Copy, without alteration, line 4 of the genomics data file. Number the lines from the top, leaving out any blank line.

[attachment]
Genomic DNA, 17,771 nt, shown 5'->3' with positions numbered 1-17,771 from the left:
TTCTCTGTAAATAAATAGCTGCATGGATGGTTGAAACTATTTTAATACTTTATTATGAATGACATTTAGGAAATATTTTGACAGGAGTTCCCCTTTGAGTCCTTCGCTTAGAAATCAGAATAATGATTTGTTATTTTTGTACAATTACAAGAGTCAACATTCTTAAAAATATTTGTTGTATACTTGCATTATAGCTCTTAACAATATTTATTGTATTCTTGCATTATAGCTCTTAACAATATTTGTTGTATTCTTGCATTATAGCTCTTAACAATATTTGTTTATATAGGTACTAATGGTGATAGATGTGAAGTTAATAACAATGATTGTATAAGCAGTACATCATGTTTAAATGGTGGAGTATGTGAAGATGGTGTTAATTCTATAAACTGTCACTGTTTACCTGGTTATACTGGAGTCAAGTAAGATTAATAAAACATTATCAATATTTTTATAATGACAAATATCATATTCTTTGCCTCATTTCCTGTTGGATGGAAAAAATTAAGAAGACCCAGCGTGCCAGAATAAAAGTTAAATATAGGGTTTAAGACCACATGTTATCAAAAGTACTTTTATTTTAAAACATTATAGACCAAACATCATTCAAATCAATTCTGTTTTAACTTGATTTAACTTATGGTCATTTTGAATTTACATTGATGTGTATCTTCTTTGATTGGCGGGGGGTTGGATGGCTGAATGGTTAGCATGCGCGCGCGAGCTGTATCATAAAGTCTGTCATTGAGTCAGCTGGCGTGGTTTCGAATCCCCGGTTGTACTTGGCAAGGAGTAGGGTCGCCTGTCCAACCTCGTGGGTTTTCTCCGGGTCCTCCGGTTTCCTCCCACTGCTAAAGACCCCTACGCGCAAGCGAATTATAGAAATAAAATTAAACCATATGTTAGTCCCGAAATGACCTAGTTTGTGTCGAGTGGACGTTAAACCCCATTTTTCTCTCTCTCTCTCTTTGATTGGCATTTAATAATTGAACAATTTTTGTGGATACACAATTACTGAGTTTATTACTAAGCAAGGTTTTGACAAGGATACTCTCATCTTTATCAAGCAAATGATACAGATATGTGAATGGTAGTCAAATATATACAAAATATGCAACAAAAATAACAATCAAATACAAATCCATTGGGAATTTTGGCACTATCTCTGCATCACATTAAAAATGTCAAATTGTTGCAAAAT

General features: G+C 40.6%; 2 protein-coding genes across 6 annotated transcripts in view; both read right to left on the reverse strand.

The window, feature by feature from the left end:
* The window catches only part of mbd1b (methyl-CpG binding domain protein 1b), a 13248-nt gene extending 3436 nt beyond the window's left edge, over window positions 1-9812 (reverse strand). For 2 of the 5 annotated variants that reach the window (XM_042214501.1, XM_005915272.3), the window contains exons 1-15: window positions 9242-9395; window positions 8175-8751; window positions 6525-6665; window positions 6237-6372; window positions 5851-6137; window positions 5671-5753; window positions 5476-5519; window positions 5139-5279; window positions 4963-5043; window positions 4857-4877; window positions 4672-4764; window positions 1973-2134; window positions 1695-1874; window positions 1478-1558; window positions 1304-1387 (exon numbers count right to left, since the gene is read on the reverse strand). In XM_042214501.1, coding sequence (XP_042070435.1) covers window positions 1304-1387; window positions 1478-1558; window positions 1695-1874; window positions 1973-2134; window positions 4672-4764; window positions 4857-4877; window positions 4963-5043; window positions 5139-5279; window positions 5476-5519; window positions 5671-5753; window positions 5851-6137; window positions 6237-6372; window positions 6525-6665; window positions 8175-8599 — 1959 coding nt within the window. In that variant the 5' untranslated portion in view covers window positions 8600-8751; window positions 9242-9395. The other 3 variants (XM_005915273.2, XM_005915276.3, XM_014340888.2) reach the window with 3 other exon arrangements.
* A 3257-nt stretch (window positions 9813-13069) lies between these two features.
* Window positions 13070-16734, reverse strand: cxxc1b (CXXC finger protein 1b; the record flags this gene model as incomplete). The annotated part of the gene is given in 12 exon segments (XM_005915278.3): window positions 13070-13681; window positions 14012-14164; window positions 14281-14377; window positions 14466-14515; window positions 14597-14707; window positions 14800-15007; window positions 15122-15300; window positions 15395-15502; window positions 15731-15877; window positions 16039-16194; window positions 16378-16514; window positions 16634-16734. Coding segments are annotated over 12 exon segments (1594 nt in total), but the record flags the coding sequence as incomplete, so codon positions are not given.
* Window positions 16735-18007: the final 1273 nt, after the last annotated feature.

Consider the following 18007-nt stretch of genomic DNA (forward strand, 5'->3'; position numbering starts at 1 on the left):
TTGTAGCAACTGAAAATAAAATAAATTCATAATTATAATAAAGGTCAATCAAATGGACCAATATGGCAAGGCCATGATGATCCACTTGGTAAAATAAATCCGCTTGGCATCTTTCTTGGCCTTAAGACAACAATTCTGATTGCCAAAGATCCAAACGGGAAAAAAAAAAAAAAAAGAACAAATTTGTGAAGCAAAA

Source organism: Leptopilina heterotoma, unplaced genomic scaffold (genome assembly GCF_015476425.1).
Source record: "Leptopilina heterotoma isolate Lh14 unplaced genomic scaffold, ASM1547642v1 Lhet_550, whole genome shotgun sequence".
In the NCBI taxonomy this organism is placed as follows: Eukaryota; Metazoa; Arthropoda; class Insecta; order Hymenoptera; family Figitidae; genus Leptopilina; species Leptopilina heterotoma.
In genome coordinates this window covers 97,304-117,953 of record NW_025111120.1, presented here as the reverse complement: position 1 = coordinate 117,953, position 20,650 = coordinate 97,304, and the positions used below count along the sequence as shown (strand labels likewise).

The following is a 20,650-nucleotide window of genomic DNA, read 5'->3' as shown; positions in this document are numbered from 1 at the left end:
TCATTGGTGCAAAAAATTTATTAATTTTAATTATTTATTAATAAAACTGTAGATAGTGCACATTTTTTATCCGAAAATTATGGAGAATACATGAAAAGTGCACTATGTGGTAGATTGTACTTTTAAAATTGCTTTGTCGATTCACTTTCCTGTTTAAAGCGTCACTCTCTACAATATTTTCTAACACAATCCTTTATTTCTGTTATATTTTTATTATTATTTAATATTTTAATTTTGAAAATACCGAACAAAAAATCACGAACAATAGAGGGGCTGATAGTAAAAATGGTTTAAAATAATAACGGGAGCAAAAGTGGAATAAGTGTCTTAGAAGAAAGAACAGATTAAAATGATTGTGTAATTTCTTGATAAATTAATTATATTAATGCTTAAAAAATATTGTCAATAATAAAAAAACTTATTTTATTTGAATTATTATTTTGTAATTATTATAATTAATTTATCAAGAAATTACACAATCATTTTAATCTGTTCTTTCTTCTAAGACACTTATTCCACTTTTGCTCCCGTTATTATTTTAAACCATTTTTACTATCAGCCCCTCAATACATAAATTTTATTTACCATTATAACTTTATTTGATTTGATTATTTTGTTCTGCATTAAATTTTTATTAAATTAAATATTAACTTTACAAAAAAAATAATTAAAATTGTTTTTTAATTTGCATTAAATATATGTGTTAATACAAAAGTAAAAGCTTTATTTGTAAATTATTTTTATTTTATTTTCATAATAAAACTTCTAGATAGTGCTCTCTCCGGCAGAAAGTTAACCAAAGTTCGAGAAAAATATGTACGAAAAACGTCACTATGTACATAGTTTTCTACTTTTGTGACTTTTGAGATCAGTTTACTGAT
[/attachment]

The window, feature by feature from the left end: